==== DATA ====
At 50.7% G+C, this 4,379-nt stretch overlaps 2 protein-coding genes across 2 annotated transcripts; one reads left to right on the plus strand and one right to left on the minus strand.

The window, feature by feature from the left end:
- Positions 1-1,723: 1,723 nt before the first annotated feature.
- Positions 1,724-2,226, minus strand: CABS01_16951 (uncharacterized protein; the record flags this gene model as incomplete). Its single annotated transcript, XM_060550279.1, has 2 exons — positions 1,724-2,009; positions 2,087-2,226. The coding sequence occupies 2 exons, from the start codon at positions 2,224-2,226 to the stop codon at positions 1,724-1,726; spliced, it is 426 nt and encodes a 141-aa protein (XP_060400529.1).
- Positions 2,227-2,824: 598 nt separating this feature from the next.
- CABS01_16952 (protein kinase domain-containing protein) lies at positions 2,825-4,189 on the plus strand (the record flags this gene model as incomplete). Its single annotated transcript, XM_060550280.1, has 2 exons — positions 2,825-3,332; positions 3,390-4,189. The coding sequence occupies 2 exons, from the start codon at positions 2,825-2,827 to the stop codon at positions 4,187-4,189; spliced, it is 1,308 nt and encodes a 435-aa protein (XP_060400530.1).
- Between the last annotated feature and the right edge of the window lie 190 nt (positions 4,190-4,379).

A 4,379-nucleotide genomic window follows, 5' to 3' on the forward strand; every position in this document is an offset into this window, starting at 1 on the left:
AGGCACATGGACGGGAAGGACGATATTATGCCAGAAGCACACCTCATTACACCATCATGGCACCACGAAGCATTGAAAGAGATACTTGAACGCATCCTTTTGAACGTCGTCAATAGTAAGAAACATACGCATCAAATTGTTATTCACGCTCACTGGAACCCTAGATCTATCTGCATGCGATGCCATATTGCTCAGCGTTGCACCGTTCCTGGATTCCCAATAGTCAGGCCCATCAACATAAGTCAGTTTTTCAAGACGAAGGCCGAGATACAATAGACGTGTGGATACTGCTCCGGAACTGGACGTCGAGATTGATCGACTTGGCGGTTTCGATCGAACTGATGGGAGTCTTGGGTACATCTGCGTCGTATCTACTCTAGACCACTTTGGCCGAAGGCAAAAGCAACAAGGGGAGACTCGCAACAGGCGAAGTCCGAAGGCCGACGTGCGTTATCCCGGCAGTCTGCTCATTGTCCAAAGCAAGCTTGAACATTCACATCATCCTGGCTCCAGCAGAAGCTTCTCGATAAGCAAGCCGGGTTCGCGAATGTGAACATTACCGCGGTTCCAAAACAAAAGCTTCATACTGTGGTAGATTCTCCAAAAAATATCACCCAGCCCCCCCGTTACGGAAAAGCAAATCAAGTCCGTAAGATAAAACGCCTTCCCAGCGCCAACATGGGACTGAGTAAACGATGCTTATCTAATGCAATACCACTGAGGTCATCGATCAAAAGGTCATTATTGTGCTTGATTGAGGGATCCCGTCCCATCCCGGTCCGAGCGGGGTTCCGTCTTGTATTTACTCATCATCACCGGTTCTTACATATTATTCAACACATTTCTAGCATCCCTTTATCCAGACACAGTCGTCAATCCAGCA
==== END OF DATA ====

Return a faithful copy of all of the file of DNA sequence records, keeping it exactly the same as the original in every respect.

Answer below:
At 50.7% G+C, this 4,379-nt stretch overlaps 2 protein-coding genes across 2 annotated transcripts; one reads left to right on the plus strand and one right to left on the minus strand.

The window, feature by feature from the left end:
- Positions 1-1,723: 1,723 nt before the first annotated feature.
- Positions 1,724-2,226, minus strand: CABS01_16951 (uncharacterized protein; the record flags this gene model as incomplete). Its single annotated transcript, XM_060550279.1, has 2 exons — positions 1,724-2,009; positions 2,087-2,226. The coding sequence occupies 2 exons, from the start codon at positions 2,224-2,226 to the stop codon at positions 1,724-1,726; spliced, it is 426 nt and encodes a 141-aa protein (XP_060400529.1).
- Positions 2,227-2,824: 598 nt separating this feature from the next.
- CABS01_16952 (protein kinase domain-containing protein) lies at positions 2,825-4,189 on the plus strand (the record flags this gene model as incomplete). Its single annotated transcript, XM_060550280.1, has 2 exons — positions 2,825-3,332; positions 3,390-4,189. The coding sequence occupies 2 exons, from the start codon at positions 2,825-2,827 to the stop codon at positions 4,187-4,189; spliced, it is 1,308 nt and encodes a 435-aa protein (XP_060400530.1).
- Between the last annotated feature and the right edge of the window lie 190 nt (positions 4,190-4,379).

A 4,379-nucleotide genomic window follows, 5' to 3' on the forward strand; every position in this document is an offset into this window, starting at 1 on the left:
AGGCACATGGACGGGAAGGACGATATTATGCCAGAAGCACACCTCATTACACCATCATGGCACCACGAAGCATTGAAAGAGATACTTGAACGCATCCTTTTGAACGTCGTCAATAGTAAGAAACATACGCATCAAATTGTTATTCACGCTCACTGGAACCCTAGATCTATCTGCATGCGATGCCATATTGCTCAGCGTTGCACCGTTCCTGGATTCCCAATAGTCAGGCCCATCAACATAAGTCAGTTTTTCAAGACGAAGGCCGAGATACAATAGACGTGTGGATACTGCTCCGGAACTGGACGTCGAGATTGATCGACTTGGCGGTTTCGATCGAACTGATGGGAGTCTTGGGTACATCTGCGTCGTATCTACTCTAGACCACTTTGGCCGAAGGCAAAAGCAACAAGGGGAGACTCGCAACAGGCGAAGTCCGAAGGCCGACGTGCGTTATCCCGGCAGTCTGCTCATTGTCCAAAGCAAGCTTGAACATTCACATCATCCTGGCTCCAGCAGAAGCTTCTCGATAAGCAAGCCGGGTTCGCGAATGTGAACATTACCGCGGTTCCAAAACAAAAGCTTCATACTGTGGTAGATTCTCCAAAAAATATCACCCAGCCCCCCCGTTACGGAAAAGCAAATCAAGTCCGTAAGATAAAACGCCTTCCCAGCGCCAACATGGGACTGAGTAAACGATGCTTATCTAATGCAATACCACTGAGGTCATCGATCAAAAGGTCATTATTGTGCTTGATTGAGGGATCCCGTCCCATCCCGGTCCGAGCGGGGTTCCGTCTTGTATTTACTCATCATCACCGGTTCTTACATATTATTCAACACATTTCTAGCATCCCTTTATCCAGACACAGTCGTCAATCCAGCA